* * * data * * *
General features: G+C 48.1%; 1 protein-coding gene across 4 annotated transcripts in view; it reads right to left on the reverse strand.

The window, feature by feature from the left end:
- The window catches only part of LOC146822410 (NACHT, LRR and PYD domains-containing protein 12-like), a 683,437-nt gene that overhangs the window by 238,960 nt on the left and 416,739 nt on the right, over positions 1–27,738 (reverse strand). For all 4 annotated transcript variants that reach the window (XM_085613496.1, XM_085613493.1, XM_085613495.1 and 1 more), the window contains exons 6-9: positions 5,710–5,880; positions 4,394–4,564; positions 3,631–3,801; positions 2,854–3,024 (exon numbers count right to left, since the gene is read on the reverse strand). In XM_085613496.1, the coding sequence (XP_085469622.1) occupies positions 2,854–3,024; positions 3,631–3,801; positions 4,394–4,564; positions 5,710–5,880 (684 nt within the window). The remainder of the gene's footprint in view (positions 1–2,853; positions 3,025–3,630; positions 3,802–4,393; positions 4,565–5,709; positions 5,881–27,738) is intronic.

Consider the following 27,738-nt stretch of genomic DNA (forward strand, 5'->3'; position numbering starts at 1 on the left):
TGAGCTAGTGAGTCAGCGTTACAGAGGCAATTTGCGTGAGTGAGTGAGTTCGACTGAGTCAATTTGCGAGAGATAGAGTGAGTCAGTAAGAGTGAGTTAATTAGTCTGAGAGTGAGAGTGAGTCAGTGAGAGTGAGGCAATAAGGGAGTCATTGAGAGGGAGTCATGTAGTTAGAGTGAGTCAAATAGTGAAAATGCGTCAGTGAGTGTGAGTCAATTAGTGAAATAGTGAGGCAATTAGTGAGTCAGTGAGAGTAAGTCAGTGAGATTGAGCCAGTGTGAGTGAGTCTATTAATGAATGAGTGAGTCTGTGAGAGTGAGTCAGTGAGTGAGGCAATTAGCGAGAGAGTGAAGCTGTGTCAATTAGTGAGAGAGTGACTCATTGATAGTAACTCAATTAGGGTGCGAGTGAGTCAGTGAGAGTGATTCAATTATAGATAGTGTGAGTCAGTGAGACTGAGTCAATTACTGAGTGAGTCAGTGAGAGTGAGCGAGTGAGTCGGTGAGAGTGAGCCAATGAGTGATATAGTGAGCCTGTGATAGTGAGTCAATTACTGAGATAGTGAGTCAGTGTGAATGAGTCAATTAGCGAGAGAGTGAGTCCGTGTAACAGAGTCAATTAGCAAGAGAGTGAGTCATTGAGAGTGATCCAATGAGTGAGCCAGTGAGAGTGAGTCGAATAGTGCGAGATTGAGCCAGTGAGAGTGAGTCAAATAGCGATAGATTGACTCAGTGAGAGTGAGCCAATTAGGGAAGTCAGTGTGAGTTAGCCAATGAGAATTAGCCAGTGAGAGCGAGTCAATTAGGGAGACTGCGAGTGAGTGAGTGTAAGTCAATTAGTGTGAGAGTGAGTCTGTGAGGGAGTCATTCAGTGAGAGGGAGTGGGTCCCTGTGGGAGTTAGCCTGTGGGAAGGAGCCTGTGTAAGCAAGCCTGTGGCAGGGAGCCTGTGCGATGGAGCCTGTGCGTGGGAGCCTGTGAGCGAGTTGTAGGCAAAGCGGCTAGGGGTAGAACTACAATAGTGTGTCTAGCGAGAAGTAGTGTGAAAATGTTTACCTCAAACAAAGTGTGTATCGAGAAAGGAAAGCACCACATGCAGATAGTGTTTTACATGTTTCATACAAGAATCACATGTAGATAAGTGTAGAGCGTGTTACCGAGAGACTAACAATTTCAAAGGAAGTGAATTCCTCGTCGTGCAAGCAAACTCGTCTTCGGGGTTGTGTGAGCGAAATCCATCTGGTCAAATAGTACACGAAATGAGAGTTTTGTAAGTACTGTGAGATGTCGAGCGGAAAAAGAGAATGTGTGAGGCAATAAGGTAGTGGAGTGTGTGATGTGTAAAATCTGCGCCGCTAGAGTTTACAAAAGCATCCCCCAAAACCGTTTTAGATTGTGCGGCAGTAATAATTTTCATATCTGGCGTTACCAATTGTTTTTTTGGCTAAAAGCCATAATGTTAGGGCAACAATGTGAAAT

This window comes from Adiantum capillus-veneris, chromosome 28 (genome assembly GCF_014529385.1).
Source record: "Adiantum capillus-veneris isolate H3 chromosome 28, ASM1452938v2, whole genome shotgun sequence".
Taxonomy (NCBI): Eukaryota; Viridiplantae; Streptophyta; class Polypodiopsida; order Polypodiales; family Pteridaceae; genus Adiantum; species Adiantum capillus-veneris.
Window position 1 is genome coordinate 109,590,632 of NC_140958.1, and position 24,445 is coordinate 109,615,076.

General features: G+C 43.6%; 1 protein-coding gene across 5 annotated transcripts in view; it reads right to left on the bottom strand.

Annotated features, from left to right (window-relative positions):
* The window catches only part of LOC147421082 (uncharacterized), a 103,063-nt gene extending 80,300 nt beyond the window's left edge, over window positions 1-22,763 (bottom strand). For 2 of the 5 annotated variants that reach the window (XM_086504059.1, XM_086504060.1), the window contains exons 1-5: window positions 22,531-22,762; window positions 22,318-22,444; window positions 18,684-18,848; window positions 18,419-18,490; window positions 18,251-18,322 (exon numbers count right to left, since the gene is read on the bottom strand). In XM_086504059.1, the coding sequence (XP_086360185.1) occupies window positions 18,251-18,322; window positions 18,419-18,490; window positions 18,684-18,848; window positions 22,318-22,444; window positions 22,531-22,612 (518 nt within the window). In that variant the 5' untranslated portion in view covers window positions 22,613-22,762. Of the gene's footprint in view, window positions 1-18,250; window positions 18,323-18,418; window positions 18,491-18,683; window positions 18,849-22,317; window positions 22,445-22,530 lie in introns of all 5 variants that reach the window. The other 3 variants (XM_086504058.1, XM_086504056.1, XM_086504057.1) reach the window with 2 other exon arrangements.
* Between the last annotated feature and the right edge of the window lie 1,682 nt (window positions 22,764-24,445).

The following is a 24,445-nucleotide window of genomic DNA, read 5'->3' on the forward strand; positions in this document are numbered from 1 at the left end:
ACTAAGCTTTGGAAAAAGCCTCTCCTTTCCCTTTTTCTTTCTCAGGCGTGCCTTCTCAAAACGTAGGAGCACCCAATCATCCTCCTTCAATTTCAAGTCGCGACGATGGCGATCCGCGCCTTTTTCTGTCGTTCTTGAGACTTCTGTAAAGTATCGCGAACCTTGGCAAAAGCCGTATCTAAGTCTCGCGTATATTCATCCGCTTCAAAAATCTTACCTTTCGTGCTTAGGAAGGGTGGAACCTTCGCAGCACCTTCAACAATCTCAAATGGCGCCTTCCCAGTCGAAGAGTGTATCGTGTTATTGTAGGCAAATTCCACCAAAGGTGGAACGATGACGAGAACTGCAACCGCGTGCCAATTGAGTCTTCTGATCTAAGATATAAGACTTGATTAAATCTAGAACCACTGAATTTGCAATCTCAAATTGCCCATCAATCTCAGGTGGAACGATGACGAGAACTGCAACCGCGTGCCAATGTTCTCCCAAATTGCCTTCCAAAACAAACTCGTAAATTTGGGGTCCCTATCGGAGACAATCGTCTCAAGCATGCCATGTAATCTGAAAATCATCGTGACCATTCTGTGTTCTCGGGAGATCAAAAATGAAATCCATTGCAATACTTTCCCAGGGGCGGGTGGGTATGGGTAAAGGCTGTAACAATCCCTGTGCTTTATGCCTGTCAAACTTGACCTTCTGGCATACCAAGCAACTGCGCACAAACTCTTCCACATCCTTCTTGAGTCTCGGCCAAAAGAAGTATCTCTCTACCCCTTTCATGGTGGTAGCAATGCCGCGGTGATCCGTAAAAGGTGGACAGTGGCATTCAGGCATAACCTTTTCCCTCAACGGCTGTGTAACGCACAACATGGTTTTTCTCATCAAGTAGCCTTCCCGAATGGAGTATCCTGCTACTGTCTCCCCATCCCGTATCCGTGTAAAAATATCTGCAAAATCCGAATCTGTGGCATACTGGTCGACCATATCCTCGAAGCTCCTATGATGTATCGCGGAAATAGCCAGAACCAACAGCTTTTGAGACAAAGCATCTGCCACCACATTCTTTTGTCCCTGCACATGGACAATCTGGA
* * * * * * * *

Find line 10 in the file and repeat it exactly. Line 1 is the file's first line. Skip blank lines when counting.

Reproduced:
General features: G+C 43.6%; 1 protein-coding gene across 5 annotated transcripts in view; it reads right to left on the bottom strand.